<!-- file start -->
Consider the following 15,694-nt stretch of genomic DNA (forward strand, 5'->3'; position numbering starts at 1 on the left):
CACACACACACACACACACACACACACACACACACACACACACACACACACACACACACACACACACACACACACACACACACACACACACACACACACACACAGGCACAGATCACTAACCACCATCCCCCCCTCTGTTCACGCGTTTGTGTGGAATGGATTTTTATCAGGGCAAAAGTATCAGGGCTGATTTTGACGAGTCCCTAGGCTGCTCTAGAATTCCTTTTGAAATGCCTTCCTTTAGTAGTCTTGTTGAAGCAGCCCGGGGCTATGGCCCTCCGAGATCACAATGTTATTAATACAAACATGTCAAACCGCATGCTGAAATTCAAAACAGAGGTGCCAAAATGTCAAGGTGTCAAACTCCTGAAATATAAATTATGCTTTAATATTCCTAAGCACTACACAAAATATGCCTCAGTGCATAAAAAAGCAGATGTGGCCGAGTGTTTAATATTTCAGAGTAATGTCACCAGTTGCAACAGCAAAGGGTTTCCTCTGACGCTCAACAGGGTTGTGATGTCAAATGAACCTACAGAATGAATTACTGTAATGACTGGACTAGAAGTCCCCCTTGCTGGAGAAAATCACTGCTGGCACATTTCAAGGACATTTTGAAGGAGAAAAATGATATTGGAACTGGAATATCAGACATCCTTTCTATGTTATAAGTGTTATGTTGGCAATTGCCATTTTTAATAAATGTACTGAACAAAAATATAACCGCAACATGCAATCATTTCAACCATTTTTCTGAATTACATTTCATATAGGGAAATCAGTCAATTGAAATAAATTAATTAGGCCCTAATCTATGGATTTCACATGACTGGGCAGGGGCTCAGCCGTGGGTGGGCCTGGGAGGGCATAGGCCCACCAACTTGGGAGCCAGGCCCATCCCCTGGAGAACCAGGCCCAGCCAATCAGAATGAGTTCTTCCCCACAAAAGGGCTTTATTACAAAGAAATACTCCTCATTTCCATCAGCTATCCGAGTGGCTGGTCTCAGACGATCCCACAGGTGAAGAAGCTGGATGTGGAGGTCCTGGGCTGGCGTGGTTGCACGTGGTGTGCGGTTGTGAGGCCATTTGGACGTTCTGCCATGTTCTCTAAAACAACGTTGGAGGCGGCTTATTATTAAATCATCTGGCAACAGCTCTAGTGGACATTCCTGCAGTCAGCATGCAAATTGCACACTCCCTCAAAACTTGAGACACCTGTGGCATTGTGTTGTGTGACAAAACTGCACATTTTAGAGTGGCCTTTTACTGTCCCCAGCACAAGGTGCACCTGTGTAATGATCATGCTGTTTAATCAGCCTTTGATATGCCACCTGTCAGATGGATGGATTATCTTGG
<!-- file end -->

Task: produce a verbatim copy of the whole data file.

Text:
Consider the following 15,694-nt stretch of genomic DNA (forward strand, 5'->3'; position numbering starts at 1 on the left):
CACACACACACACACACACACACACACACACACACACACACACACACACACACACACACACACACACACACACACACACACACACACACACACACACACACACAGGCACAGATCACTAACCACCATCCCCCCCTCTGTTCACGCGTTTGTGTGGAATGGATTTTTATCAGGGCAAAAGTATCAGGGCTGATTTTGACGAGTCCCTAGGCTGCTCTAGAATTCCTTTTGAAATGCCTTCCTTTAGTAGTCTTGTTGAAGCAGCCCGGGGCTATGGCCCTCCGAGATCACAATGTTATTAATACAAACATGTCAAACCGCATGCTGAAATTCAAAACAGAGGTGCCAAAATGTCAAGGTGTCAAACTCCTGAAATATAAATTATGCTTTAATATTCCTAAGCACTACACAAAATATGCCTCAGTGCATAAAAAAGCAGATGTGGCCGAGTGTTTAATATTTCAGAGTAATGTCACCAGTTGCAACAGCAAAGGGTTTCCTCTGACGCTCAACAGGGTTGTGATGTCAAATGAACCTACAGAATGAATTACTGTAATGACTGGACTAGAAGTCCCCCTTGCTGGAGAAAATCACTGCTGGCACATTTCAAGGACATTTTGAAGGAGAAAAATGATATTGGAACTGGAATATCAGACATCCTTTCTATGTTATAAGTGTTATGTTGGCAATTGCCATTTTTAATAAATGTACTGAACAAAAATATAACCGCAACATGCAATCATTTCAACCATTTTTCTGAATTACATTTCATATAGGGAAATCAGTCAATTGAAATAAATTAATTAGGCCCTAATCTATGGATTTCACATGACTGGGCAGGGGCTCAGCCGTGGGTGGGCCTGGGAGGGCATAGGCCCACCAACTTGGGAGCCAGGCCCATCCCCTGGAGAACCAGGCCCAGCCAATCAGAATGAGTTCTTCCCCACAAAAGGGCTTTATTACAAAGAAATACTCCTCATTTCCATCAGCTATCCGAGTGGCTGGTCTCAGACGATCCCACAGGTGAAGAAGCTGGATGTGGAGGTCCTGGGCTGGCGTGGTTGCACGTGGTGTGCGGTTGTGAGGCCATTTGGACGTTCTGCCATGTTCTCTAAAACAACGTTGGAGGCGGCTTATTATTAAATCATCTGGCAACAGCTCTAGTGGACATTCCTGCAGTCAGCATGCAAATTGCACACTCCCTCAAAACTTGAGACACCTGTGGCATTGTGTTGTGTGACAAAACTGCACATTTTAGAGTGGCCTTTTACTGTCCCCAGCACAAGGTGCACCTGTGTAATGATCATGCTGTTTAATCAGCCTTTGATATGCCACCTGTCAGATGGATGGATTATCTTGG